Course responsible:Jörg Rekittke, Jörg Dieter Sieweke
Campus / Online:Taught campus Ås
Limits of class size:No participant limit
Nominal workload:375 hours
Teaching and exam period:Autumn parallel
About this course
The analysis of a landscape builds on the studio courses GLA302 and GLA304. Students apply design-related problem-solving approaches to further develop their understanding of the application of design thinking and design research in a globalized context.
The students work individually or in small groups on design research projects that are linked geographically and thematically by an overarching studio theme and location. In preparation for their master's thesis, students take on greater responsibility for the entire research process compared to GLA302 and GLA304.
The analysis work as part of the student projects, and the design process takes place in the studio. Meaningful fieldwork can be encouraged and practically integrated and organized, but is not compulsory. Within this framework, students actively explore different theories, concepts, and methodologies relevant to the development of their design project and test their application and relevance in an iterative process.
Students are guided through the studio through short presentations and continuous feedback on the evolving work. The feedback is provided by the responsible employees in the form of peer reviews, a midterm and a final review. Particular attention is paid to the relevance and plausibility of each design research project and the contribution of the projects compared to the sources and references used.
The course aims to provide students with academic experience in how to
- Identify a relevant research question and frame a project accordingly.
- Plan and carry out a design-research project by applying a problem-solving approach
- Students gain insight into how to carry out a design-research project.
- Students are enabled to critically reflect on the integrity of their theoretical and conceptual ambitions and their methodological approaches, results, and conclusions.
- Students are enabled to reflect on their own contribution compared to used sources and references.
Students are enabled to critically assess the relationship between contested reality and academic and disciplinary insights and contribute a proposal.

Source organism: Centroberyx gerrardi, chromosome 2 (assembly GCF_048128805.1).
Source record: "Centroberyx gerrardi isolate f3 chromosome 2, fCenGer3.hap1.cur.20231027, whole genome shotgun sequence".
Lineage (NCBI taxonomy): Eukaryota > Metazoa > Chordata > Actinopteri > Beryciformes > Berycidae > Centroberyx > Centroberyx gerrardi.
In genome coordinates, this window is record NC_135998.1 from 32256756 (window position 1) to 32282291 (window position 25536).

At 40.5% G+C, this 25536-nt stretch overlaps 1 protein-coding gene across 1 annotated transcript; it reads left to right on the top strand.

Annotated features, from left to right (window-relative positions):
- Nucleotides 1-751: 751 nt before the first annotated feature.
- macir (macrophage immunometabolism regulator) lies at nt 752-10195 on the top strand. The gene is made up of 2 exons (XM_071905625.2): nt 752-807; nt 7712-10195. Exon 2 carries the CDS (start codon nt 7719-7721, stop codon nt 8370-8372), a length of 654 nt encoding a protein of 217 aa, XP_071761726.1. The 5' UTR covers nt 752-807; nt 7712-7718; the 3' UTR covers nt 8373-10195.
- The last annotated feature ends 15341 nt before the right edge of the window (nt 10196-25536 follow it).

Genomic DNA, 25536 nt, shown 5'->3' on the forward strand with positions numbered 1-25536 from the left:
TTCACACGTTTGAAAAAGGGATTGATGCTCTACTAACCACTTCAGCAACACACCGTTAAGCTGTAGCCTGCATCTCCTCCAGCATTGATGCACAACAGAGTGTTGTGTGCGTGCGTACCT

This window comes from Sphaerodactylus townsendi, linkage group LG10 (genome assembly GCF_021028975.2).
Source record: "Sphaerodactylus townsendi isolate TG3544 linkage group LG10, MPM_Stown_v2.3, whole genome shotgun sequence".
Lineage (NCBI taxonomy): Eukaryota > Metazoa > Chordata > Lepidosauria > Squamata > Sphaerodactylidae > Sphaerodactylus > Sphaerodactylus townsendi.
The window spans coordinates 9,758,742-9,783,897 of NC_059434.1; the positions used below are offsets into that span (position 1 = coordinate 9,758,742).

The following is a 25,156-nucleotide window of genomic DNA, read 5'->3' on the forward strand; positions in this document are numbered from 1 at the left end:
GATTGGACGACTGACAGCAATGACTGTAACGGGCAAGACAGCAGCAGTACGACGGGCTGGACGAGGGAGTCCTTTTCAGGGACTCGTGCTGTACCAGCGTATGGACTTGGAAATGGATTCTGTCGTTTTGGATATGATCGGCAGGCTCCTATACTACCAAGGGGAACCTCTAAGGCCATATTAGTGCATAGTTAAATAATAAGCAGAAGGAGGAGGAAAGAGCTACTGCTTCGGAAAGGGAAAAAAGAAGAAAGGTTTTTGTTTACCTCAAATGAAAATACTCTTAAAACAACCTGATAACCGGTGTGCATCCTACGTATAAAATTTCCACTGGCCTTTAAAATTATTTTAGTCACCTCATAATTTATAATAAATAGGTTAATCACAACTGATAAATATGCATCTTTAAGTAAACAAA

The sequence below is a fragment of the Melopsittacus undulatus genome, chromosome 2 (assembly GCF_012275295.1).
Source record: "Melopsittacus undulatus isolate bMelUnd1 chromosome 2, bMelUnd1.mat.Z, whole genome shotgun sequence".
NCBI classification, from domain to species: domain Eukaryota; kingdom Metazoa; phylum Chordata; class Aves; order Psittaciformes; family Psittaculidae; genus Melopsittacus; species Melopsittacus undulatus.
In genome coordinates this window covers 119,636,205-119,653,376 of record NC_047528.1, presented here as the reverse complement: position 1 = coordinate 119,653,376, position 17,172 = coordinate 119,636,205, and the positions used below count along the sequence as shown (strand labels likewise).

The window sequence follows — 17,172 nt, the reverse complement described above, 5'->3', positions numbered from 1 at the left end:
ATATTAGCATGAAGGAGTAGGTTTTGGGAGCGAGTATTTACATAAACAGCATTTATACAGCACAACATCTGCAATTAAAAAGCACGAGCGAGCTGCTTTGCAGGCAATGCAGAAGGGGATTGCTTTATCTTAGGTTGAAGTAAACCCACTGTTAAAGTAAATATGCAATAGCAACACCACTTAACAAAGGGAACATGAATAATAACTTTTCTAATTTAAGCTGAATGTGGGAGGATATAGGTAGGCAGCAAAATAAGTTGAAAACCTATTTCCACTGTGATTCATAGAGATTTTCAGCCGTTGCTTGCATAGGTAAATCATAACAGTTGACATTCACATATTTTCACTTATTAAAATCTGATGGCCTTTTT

- Assignments, short presentations, group discussions, reviews, and peer reviews.
- Guidance on how to customize the framework proposal and conduct research, feedback and reviews. Guidance on relevant references, precedents, best practice literature or other elements of the professional canon.
- GLA301, GLA302, GLA303, GLA304 or demonstration of relevant alternative background.
Be prepared for a self-reliant way of learning at Masters level, e.g. through a critical and creative mindset / crossing the individual academic comfort zone.
Acceptance of cultural diversity and differences / openness to re-evaluate standards, definitions, and paradigms and conventional knowledge.
Graphic skills to represent and further develop a location and a project in two dimensions (ideally three dimensions).
Graphic and communication skills to represent, understand, reflect and synthesize complex issues.
A portfolio consisting of all those project results that were developed over the course of the studio and should ultimately serve as a result.
All submissions and presentations must be submitted or held in English.
- An external examiner evaluates the final project result(s) and evaluates the students' work in the final assessment (final review).
Assignments: All assignments must be approved in order to pass the course.
Expected full-time attendance (80% is mandatory).
Active and coherent participation throughout the term to create and summarize work for the portfolio (Expected in a continuous and coherent manner of individual practice throughout the semester). Students are expected to demonstrate weekly progress in developing the proposal and project development in iterations of conducting research and testing in a design application. This process is closely guided by studio teachers who set out specific expectations—usually based on weekly consultations.
On a trial-and-error basis, with iterative testing and validation of their ideas, students take responsibility for moving their individual proposals and project forward. Teachers (aka critics) provide guidance and support. Students will use graphical tools to explore and visualize this process.
Students actively participate in the midterm review, final review, and all other interim presentations.
25% structured teaching: consisting of lectures, short presentations, facilitated fieldwork, consultation of assignments, reviews.
75% self-study (individual students or student group project development)
- Students enrolled in the Master Landscape Architecture for Global Sustainability programme.
- Letter grades
- Admission to the Master of Landscape Architecture for Global Sustainability program. External students can enrol based on their individual qualifications. Students of the NMBU ILA master's program are welcome.